Unfortunately, while Smith manages to incorporate the found footage aspect of the film and make it work, it’s not without flaws. Despite the fact that we’re so entrenched in the camera being June’s POV, there are moments, such as audio carrying over between scenes and the camera turning towards people before they speak, that ruin the found-footage illusion and take us out of it, reminding us that this is still a traditionally-shot and edited film.
In spite of this, The Midnight Swim easily manages to enthrall and captivate the viewer. The performances by the three actresses are amazing and drive the story, which is made all the more captivating. The serene beauty of the camerawork only helps to draw the viewer into the film even more. Really, there are times when subtle ghost stories are just as effective as the spooky and bump-in-the-night types of films. This film is a definite must-watch if you’re into character-driven stories.
Admittedly, I’ve never seen the appeal of tattoos. That said, living in the part of Toronto known as The Annex for the past four years has granted me an opportunity to see just what people today are putting on their bodies. Some of the stuff is pretty cool, while others I think lacked foresight into just what they paid someone to do. And don’t get me started on the subdermal stuff. Directors and co-writers Kenny Gage and Devon Downs decided to take the practice to the extreme with Anarchy Parlor, while throwing in a bit of Eli Roth’s Hostel for good measure. The result definitely gets under your skin in several ways (sorry).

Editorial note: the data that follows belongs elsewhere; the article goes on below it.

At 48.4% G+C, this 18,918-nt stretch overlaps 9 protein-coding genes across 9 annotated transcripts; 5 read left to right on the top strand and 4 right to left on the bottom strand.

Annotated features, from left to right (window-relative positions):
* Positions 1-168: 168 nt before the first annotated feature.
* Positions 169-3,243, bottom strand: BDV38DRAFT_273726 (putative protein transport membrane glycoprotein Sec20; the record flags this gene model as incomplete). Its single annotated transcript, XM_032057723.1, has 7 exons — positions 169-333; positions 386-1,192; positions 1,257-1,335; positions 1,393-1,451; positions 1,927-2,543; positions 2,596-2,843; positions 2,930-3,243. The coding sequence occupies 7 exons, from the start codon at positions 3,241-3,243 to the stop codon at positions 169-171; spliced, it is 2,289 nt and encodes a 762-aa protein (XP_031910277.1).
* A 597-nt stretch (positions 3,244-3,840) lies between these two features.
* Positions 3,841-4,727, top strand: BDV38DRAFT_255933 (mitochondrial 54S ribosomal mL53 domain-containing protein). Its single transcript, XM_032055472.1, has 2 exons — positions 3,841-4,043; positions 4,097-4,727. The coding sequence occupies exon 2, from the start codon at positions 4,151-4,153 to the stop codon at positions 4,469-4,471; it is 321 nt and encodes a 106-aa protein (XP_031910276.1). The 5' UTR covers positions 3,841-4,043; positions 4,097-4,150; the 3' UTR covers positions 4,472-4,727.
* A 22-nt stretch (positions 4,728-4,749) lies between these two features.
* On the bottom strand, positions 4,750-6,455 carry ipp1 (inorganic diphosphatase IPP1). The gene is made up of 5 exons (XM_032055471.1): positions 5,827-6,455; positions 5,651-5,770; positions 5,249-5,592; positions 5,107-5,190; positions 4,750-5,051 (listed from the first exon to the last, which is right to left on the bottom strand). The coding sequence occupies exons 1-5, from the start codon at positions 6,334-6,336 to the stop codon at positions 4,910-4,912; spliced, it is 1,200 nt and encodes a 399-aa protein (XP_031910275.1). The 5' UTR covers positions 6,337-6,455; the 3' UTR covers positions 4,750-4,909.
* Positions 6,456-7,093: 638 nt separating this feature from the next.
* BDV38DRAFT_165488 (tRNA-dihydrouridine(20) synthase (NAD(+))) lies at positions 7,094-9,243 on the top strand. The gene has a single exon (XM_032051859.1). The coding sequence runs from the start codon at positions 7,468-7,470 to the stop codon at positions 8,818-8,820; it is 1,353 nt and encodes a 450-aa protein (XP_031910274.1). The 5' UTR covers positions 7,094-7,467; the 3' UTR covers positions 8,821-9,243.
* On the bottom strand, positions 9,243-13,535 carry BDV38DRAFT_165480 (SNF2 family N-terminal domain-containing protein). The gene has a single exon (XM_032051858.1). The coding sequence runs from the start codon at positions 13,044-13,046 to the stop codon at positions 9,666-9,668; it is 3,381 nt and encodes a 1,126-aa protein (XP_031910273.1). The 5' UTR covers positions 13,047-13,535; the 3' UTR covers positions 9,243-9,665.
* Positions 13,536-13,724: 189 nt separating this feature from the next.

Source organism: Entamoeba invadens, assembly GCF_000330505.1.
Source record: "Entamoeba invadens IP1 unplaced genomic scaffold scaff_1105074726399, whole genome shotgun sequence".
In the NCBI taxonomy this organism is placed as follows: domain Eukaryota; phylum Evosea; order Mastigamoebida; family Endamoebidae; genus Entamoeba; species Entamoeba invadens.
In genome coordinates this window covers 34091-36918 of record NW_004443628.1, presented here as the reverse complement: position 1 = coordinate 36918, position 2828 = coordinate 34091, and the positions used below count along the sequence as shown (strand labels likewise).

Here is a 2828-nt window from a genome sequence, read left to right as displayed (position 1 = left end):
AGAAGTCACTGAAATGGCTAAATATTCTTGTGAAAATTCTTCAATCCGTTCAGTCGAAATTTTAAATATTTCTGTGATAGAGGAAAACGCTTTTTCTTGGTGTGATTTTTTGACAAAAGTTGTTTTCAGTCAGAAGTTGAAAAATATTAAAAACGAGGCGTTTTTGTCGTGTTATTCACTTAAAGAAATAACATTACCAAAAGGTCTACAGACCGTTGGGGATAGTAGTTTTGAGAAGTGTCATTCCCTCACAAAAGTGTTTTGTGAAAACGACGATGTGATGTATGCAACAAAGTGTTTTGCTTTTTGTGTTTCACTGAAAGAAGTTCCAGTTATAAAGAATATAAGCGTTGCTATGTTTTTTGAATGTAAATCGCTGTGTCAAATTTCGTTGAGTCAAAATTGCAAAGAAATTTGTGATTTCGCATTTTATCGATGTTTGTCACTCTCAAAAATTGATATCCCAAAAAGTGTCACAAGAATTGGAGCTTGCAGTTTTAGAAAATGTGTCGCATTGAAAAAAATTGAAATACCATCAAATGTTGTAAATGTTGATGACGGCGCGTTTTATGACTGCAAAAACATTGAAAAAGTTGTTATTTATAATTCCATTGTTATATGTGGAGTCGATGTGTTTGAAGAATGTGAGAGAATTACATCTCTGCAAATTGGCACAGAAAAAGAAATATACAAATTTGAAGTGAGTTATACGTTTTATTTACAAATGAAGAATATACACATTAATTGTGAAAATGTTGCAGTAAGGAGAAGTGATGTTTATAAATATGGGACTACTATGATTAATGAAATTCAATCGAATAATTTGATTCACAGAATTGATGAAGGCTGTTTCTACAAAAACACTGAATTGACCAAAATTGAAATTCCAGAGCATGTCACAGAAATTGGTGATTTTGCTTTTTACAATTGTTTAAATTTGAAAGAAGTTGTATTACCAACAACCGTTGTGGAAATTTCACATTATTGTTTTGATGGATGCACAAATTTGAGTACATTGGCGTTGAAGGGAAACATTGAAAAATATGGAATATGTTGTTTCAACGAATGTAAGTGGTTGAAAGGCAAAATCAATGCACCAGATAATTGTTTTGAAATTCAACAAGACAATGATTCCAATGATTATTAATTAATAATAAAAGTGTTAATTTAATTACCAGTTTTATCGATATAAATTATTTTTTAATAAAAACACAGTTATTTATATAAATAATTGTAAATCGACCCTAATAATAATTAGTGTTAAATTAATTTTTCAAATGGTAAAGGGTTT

On a graduation trip in Lithuania, a group of Americans decide on a stopover in the city of Vilnius for party time. While at a club, Amy (Tiffany DeMarco) and Brock (Ben Whalen) meet up with the heavily-inked Uta (Sara Fabel), who invites them to get tattooed at a parlor where she works. There, Amy and Brock meet Artist (Robert LaSardo), who promises Amy the tattoo of her dreams. Unbeknownst to the Americans, Artist is more interested in their actual skin, and overtakes the two for later nefarious deeds. The rest of the American troupe set out to find Amy and Brock, but now have to navigate the resistance put up by the hostile locals.